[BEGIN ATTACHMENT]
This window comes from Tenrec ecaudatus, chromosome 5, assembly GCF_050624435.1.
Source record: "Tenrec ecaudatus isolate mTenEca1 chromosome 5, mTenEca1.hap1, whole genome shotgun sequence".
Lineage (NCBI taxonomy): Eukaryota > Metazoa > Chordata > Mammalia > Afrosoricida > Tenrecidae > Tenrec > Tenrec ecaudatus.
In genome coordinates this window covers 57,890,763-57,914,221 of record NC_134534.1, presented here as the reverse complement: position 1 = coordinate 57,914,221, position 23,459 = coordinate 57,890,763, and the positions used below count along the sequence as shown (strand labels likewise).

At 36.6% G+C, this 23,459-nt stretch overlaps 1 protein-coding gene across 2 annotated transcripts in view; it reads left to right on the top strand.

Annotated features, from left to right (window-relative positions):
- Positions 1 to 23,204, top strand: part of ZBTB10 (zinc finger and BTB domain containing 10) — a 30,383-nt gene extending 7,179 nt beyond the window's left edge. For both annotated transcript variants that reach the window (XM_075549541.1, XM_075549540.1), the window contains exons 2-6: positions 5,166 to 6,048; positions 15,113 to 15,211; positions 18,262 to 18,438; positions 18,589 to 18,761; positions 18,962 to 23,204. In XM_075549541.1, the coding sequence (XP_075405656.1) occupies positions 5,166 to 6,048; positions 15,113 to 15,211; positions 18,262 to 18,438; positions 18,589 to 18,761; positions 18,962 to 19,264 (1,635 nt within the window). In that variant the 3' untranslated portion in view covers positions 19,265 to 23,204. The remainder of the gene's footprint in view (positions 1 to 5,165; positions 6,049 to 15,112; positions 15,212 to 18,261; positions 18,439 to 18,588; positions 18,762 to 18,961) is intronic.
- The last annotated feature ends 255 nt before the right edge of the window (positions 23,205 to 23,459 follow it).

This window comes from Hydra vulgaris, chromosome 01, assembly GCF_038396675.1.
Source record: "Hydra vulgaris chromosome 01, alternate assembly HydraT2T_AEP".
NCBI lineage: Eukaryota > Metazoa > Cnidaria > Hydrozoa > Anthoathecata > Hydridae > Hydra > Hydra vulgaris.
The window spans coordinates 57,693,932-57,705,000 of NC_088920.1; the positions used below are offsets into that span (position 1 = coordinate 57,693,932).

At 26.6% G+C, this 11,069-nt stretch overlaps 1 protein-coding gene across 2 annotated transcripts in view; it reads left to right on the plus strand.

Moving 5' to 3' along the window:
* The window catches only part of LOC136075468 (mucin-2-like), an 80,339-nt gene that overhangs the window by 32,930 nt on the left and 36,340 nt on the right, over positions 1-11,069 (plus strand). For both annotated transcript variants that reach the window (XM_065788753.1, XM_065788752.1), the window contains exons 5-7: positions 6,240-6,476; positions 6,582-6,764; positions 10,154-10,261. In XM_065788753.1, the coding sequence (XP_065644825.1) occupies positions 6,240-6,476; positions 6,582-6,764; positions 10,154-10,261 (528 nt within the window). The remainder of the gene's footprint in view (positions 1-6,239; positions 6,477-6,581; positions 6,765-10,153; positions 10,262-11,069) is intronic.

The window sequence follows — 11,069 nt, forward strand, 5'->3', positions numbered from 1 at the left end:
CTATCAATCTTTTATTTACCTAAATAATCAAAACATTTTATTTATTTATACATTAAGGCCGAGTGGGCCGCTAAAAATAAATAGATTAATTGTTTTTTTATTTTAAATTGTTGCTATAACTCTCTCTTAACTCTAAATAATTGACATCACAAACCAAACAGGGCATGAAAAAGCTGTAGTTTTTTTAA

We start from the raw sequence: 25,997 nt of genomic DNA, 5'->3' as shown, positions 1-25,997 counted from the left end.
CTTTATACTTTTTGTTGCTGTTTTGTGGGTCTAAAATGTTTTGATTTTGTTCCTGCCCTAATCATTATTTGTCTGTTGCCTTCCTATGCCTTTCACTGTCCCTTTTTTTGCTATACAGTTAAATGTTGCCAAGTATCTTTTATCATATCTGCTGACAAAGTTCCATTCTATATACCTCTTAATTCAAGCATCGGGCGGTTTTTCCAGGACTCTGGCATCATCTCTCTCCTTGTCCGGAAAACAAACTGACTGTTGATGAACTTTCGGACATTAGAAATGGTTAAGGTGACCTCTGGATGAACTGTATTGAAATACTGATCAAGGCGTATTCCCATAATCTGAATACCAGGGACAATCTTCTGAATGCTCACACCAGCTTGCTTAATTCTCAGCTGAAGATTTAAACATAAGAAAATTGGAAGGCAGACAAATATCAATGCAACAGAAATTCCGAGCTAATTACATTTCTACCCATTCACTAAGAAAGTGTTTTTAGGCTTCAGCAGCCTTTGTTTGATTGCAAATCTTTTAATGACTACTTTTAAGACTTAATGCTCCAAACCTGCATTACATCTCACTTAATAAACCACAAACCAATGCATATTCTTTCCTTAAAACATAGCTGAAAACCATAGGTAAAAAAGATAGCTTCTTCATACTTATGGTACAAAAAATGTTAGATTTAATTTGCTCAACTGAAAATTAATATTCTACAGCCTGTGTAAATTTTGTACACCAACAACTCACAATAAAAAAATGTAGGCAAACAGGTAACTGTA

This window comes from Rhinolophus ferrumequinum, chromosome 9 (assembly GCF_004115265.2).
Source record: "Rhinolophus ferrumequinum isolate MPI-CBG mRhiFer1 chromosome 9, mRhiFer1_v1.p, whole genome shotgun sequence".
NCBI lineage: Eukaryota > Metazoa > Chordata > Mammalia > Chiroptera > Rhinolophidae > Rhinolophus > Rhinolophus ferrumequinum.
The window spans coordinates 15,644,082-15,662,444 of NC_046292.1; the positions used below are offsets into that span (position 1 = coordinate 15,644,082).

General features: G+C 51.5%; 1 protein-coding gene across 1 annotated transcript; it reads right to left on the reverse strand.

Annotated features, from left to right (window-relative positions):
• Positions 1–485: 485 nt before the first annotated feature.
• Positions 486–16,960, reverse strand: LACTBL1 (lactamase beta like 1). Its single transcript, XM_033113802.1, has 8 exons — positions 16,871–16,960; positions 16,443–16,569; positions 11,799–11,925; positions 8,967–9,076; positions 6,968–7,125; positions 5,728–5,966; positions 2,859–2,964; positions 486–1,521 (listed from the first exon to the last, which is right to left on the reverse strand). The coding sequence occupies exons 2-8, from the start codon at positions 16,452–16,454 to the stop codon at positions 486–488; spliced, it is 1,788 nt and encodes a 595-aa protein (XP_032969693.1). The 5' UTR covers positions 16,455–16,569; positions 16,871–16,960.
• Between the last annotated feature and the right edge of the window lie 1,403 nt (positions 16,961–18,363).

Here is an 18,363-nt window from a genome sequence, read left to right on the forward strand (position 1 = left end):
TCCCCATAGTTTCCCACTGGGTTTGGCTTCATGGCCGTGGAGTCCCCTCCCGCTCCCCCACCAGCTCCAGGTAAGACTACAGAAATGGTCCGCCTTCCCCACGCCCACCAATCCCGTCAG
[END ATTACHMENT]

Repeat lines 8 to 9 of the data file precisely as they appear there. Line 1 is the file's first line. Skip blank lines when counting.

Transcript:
- The last annotated feature ends 255 nt before the right edge of the window (positions 23,205 to 23,459 follow it).

This window comes from Hydra vulgaris, chromosome 01, assembly GCF_038396675.1.